But one roadblock to negotiations may be the reluctance of Lightfoot, Republican lawmakers and the restaurant industry to accept the evidence cited by Pritzker and the Illinois Department of Public Health to support their assertion that restaurants and bars are a signification source of coronavirus transmission.
Republican state Rep. Brad Stephens, who also is mayor of Rosemont, a suburb known for its dining and entertainment district, said contact tracing data cited by the state doesn’t definitively show where people contracted the virus. It could just as easily happen at a big-box store as at a restaurant, Stephens said.
Under state rules, masks are required at retailers but not while customers are eating or drinking in restaurants or bars.
Stephens said the Rosemont health department doesn’t have the capacity to enforce the prohibition on indoor dining and bar service.
“This is an order from the governor, and that’s something that the governor is going to have to enforce,” he said.
Like Stephens, Durkin questioned the data and science behind Pritzker’s restrictions. He pointed to contact tracing data from the DuPage County Health Department, previously cited by the Illinois Restaurant Association, that shows a small share of outbreaks in the west suburban county have been tied to restaurants and bars.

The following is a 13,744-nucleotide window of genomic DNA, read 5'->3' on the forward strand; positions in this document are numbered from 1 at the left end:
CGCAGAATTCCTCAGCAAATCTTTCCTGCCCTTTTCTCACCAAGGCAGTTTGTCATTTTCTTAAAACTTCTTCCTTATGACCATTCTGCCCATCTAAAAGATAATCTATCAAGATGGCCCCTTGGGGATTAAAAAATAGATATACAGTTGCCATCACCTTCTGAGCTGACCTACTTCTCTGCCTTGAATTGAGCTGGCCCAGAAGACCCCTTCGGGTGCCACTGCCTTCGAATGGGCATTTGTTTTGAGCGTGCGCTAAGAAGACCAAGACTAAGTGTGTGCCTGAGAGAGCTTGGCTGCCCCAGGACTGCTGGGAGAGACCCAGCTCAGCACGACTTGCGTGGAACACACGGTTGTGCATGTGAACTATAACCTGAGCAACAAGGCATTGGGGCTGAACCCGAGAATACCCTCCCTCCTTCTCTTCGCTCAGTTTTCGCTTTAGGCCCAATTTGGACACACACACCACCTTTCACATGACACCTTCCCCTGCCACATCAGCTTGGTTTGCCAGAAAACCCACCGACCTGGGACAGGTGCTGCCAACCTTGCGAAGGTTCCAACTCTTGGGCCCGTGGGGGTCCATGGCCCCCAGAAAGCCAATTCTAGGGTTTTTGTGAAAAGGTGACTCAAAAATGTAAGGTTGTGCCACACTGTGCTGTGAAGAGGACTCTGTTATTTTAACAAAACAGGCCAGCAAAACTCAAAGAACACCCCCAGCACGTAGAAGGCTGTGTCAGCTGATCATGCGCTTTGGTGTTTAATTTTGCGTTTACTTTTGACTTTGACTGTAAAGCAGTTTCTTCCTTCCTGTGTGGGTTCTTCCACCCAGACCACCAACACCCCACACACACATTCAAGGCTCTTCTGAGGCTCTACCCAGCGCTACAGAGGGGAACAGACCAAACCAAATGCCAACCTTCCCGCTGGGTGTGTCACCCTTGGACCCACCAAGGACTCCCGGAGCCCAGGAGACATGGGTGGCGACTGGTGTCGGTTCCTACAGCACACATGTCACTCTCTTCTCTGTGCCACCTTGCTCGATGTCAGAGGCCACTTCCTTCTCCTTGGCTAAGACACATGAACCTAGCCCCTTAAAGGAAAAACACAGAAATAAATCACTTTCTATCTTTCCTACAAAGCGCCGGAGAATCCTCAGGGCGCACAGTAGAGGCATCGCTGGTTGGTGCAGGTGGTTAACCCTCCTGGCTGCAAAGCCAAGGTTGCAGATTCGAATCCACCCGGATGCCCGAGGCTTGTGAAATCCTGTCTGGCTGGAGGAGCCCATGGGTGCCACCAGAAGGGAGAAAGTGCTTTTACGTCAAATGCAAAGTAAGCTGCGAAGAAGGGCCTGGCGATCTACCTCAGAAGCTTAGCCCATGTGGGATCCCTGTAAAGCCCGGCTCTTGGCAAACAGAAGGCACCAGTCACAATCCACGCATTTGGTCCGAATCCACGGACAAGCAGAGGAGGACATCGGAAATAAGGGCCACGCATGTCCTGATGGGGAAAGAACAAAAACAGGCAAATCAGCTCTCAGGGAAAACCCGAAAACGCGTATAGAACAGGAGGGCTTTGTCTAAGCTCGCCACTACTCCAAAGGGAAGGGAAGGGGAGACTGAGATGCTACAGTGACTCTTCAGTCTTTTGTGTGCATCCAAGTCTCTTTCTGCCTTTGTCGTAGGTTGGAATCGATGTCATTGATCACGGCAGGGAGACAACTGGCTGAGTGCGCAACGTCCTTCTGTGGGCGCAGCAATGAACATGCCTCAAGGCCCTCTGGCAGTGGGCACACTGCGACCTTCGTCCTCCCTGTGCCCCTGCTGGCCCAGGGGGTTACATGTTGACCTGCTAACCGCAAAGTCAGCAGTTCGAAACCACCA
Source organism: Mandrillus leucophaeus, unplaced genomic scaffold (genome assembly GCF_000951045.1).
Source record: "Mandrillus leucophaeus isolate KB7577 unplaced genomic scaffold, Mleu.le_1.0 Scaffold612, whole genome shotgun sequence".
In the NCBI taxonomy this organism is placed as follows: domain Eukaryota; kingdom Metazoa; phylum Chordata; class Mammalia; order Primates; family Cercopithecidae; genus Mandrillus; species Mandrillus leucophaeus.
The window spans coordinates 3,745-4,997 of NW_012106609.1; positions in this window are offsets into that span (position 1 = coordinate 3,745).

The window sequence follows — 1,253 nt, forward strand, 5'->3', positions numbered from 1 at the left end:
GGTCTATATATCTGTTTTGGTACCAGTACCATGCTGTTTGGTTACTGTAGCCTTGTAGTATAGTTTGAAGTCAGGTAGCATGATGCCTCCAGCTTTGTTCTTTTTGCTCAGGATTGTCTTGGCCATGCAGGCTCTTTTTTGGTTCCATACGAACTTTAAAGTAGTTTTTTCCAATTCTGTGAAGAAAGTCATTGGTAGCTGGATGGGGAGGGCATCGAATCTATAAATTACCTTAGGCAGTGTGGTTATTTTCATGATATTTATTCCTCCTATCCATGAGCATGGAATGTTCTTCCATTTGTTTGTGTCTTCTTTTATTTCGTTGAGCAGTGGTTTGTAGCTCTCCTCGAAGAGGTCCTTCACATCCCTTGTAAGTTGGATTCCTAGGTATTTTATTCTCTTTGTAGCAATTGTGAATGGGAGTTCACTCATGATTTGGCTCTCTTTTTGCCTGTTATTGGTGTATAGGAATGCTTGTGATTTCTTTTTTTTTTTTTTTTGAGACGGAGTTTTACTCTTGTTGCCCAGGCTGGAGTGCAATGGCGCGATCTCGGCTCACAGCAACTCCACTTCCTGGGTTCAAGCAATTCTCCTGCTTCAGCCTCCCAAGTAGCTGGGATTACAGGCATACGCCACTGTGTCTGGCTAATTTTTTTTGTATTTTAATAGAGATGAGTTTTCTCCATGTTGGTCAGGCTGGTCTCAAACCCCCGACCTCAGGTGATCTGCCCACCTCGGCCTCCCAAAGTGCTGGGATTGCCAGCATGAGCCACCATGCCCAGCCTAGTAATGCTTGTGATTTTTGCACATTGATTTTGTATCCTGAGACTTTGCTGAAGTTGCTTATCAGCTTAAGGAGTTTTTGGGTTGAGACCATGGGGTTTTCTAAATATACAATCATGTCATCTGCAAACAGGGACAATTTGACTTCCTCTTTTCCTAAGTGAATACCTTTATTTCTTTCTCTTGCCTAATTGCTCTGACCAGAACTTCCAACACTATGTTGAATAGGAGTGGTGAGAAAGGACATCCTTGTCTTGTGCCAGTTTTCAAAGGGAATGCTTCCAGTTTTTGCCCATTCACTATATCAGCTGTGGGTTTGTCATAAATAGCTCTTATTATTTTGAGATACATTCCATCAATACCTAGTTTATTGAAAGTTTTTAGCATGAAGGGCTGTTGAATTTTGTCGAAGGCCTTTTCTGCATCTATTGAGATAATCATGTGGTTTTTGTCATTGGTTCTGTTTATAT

“I just went through DuPage County (data) for the month of October, and there’s not one case … that they can relate that goes back to restaurants,” Durkin said.
Chris Hoff, director of community health resources at the DuPage County Health Department, said last week that the department’s data has been widely misconstrued in arguing against restrictions on restaurants and bars.
While it’s true only a small percentage of outbreaks have been connected to specific eating and drinking establishments, only about 15% of the county’s more than 22,000 cases at the time had been tied to any specific location through contact tracing interviews with people who test positive.
“All of this information is based on those interviews with people, which means that information is only as good as the information we can get,” Hoff said, adding that the county has an ongoing campaign to encourage more people to answer the phone when tracers call.
Even when people do participate, it’s often difficult to pinpoint where they contracted the virus, he said.
“We know that the environments that promote transmission are indoor settings where there are large numbers of people who spend extended periods of time together without masks,” Hoff said. “And so bars and restaurants definitely fit the bill, along with a lot of other indoor venues.”